• La Corte Sconta. (Calle del Prestin, Castello, 3886. Near the Arsenale. tel. 041-522-7024; closed Sunday and Monday; also from 7 January to 7 February, and from 15 July to 15 August. ). An old-school seafood-oriented trattoria, that has a slightly simpler décor than the others on the list (tables topped with butcher paper and red napkins); the seafood quality is like Antiche Carampane and Alle Testiere, but it is more casual and offers simpler preparations. They base their daily menu on whatever the Chioggia fish market has to offer. We do find the service rushed, a bit pushy and prices (food and wine) higher than its peers. Although still a good dining experience, the food is the weakest of the top three.

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Venice Revealed: St. Mark’s Basilica

Since the founding of the Venetian Republic in 697, it fought to preserve its status as an independent trading center bridging East and West. Explore St. Mark’s Basilica, both a symbol of and justification for the city’s greatness.

Eastern Influences on St. Mark’s Basilica in Venice, Italy (Video)

In this episode of our Insights series, Jennifer Raezer, Approach Guides founder, explores the eastern influences that shaped the art and architecture of St. Mark’s Basilica in Venice, Italy, highlighting the church’s domes, floorplan, and mosaics, which were influenced by Venice’s interaction with the Byzantine (Constantinople/Istanbul) and Fatimid (Cairo) empires.

The Oldest Mosaics in Venice’s St Mark’s

Best Wine Bars in Venice

After spending the day touring Venice and exploring its St. Mark’s beautiful architecture and mosaics, relax with the locals at a Venetian wine bar and enjoy an aperitivo of cichetti and ombre.

Wine Bar in Venice

Wine Bar in Venice

What to order in an Italian Wine bar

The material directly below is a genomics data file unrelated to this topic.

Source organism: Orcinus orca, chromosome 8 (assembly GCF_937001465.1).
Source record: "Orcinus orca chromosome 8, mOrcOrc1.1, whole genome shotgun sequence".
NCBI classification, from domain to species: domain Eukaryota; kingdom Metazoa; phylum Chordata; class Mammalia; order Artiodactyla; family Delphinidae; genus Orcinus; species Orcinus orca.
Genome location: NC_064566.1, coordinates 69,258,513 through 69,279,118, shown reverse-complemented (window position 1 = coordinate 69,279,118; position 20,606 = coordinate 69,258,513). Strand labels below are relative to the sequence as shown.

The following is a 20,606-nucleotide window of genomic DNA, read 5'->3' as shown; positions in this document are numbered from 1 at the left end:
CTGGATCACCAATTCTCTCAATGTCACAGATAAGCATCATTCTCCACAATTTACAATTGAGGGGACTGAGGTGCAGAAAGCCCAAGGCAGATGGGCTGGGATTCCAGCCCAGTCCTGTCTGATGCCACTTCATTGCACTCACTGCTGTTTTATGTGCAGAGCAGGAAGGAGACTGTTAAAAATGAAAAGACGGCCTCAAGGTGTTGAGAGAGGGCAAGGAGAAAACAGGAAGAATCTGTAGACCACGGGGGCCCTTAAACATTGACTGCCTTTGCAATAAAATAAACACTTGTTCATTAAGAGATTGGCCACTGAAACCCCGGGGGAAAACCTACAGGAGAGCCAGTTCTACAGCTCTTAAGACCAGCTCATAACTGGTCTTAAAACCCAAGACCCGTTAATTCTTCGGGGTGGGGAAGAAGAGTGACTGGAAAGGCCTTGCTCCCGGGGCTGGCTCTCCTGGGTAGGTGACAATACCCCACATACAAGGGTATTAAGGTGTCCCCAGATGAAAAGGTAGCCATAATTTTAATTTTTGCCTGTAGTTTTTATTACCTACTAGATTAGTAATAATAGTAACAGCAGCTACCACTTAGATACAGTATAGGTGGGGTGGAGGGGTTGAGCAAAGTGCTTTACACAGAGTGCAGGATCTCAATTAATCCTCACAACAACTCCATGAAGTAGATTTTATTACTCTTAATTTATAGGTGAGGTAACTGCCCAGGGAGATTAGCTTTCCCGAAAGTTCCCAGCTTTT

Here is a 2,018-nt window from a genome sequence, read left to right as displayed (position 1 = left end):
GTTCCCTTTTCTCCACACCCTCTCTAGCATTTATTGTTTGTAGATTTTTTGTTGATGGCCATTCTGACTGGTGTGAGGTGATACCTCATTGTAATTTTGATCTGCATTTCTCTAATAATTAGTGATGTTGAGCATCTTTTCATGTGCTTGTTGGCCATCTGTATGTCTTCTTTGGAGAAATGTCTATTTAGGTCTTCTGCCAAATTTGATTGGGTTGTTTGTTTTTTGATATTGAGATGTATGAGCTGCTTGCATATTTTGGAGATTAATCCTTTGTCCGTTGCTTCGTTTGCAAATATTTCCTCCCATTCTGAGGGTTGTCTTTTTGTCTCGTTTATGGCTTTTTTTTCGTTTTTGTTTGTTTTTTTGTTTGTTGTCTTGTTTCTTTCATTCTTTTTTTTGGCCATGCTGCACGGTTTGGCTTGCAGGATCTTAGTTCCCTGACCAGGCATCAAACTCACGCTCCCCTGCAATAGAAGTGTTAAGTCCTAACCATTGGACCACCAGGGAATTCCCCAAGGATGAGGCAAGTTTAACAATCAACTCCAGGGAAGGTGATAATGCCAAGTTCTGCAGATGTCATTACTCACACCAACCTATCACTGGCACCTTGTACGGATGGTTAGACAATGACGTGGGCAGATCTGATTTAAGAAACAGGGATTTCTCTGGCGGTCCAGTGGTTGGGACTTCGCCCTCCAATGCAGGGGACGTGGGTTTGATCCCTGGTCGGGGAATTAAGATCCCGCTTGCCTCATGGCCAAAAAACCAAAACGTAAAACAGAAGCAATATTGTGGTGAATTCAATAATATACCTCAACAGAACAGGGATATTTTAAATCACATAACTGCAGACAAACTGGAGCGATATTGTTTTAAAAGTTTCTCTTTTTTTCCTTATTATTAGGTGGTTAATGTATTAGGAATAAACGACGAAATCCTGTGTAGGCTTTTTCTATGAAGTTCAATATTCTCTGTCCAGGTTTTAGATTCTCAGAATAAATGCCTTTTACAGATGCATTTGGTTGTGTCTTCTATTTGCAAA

Cichetti

Cichetti (chi-KEHT-tee) are the bite-sized “Italian” brethren of tapas (basically, small snacks). Some of the most popular cichetti include salumi (especially soppressata and prosciutto di San Daniele); crostini topped with baccala (salted cod) and alici (anchovies); and cheeses such as piave, a local cow’s milk cheese similar to parmigiano-reggiano.

Ombre

Ombre (OHM-bray) are small glasses of wine (ombre translates as “shadow”, apparently where the Venetians traditionally drank the wine). We suggest sticking to the local wines while in Venice, such as a sparkling white prosecco from the Valdobiadenne DOC or a smooth, medium-bodied red from the Valpolicella DOC.

Best wine bars in Venice

Wine bars in Venice are also known as cichetteria. These are some of our favorites:

  • Al Marca (Campo Cesare Battisti, near the fish market, just off the Rialto bridge in San Polo). Perhaps our favorite in the city. Good for wine, aperitifs (try the local favorite: spritz con Aperol or Campari), and mini sandwiches with wine in the evening and coffee in the morning. Stand outside in the campo with the rest of the crowd — this bar is just a hole in the wall place.
  • La Cantina, 3689 Strada Nuova, Cannaregio; (39-041) 522 8258. Open 10 a.m. to 10 p.m. Closed Sunday. Very good place, with good wines and probably the best tasty small plates of meats and seafood.
  • I Rusteghi. Campiello del Tentor San Marco; 041/523 2205. Just off the Rialto bridge and right around the corner from Alle Botte in the corner of a small campo, it’s a little more upscale than Alle Botte and its less busy atmosphere allows for interactions with the family behind the bar. Drinks and small sandwiches. The frizzante rose is worth a try.
  • Banco Giro, 122 Campo San Giacometto, San Polo; (39-041) 523 2061. In summer, open 10:30 a.m. to midnight. Closed Sunday night and all day Monday. Good place, very laid-back and usually not too busy. You can find this bar behind the markets on the right side immediately after you descend from the Rialto Bridge. Banco Giro also serves sit-down dinners in the quaint upstairs.

Explore Venice’s Distinctive Culture

Guide to St. Mark's Basilica

Perhaps no other single monument better embodies the city in which it stands. As the source of the Venetian Republic’s legitimacy, St. Mark’s Basilica increasingly became the symbol of its accrued economic, political, and military strength.


Guide and eBook to the Regional Foods of Italy

Each region of Italy has local specialties and distinct culinary traditions, and Venice and the surrounding Veneto region offer some of the best. Some of our favorite regional dishes listed in this Guide to the Regional Foods of Italy, include baccala (salted cod), polenta (boiled cornmeal), salumi (especially soppressata and prosciutto di San Daniele), and risi e bisi (rice with peas).